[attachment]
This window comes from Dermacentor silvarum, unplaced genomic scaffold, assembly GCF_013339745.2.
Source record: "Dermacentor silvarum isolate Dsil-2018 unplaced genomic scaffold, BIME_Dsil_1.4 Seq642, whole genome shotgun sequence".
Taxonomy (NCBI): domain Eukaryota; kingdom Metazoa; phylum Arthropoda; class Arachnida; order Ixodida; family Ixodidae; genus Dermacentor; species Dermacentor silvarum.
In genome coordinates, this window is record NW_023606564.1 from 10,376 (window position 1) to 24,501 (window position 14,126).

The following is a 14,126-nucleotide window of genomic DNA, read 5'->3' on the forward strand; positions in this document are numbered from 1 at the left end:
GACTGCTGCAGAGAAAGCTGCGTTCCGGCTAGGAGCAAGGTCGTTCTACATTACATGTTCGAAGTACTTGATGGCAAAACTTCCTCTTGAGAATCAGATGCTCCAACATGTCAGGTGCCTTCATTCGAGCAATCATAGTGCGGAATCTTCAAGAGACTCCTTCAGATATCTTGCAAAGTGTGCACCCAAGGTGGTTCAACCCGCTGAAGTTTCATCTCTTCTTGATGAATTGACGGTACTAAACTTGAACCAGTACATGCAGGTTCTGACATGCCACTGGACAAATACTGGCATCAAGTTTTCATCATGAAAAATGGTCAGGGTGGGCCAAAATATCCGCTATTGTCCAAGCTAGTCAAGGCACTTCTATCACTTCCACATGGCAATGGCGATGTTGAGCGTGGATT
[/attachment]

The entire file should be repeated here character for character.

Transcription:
This window comes from Dermacentor silvarum, unplaced genomic scaffold, assembly GCF_013339745.2.
Source record: "Dermacentor silvarum isolate Dsil-2018 unplaced genomic scaffold, BIME_Dsil_1.4 Seq642, whole genome shotgun sequence".
Taxonomy (NCBI): domain Eukaryota; kingdom Metazoa; phylum Arthropoda; class Arachnida; order Ixodida; family Ixodidae; genus Dermacentor; species Dermacentor silvarum.
In genome coordinates, this window is record NW_023606564.1 from 10,376 (window position 1) to 24,501 (window position 14,126).

The following is a 14,126-nucleotide window of genomic DNA, read 5'->3' on the forward strand; positions in this document are numbered from 1 at the left end:
GACTGCTGCAGAGAAAGCTGCGTTCCGGCTAGGAGCAAGGTCGTTCTACATTACATGTTCGAAGTACTTGATGGCAAAACTTCCTCTTGAGAATCAGATGCTCCAACATGTCAGGTGCCTTCATTCGAGCAATCATAGTGCGGAATCTTCAAGAGACTCCTTCAGATATCTTGCAAAGTGTGCACCCAAGGTGGTTCAACCCGCTGAAGTTTCATCTCTTCTTGATGAATTGACGGTACTAAACTTGAACCAGTACATGCAGGTTCTGACATGCCACTGGACAAATACTGGCATCAAGTTTTCATCATGAAAAATGGTCAGGGTGGGCCAAAATATCCGCTATTGTCCAAGCTAGTCAAGGCACTTCTATCACTTCCACATGGCAATGGCGATGTTGAGCGTGGATT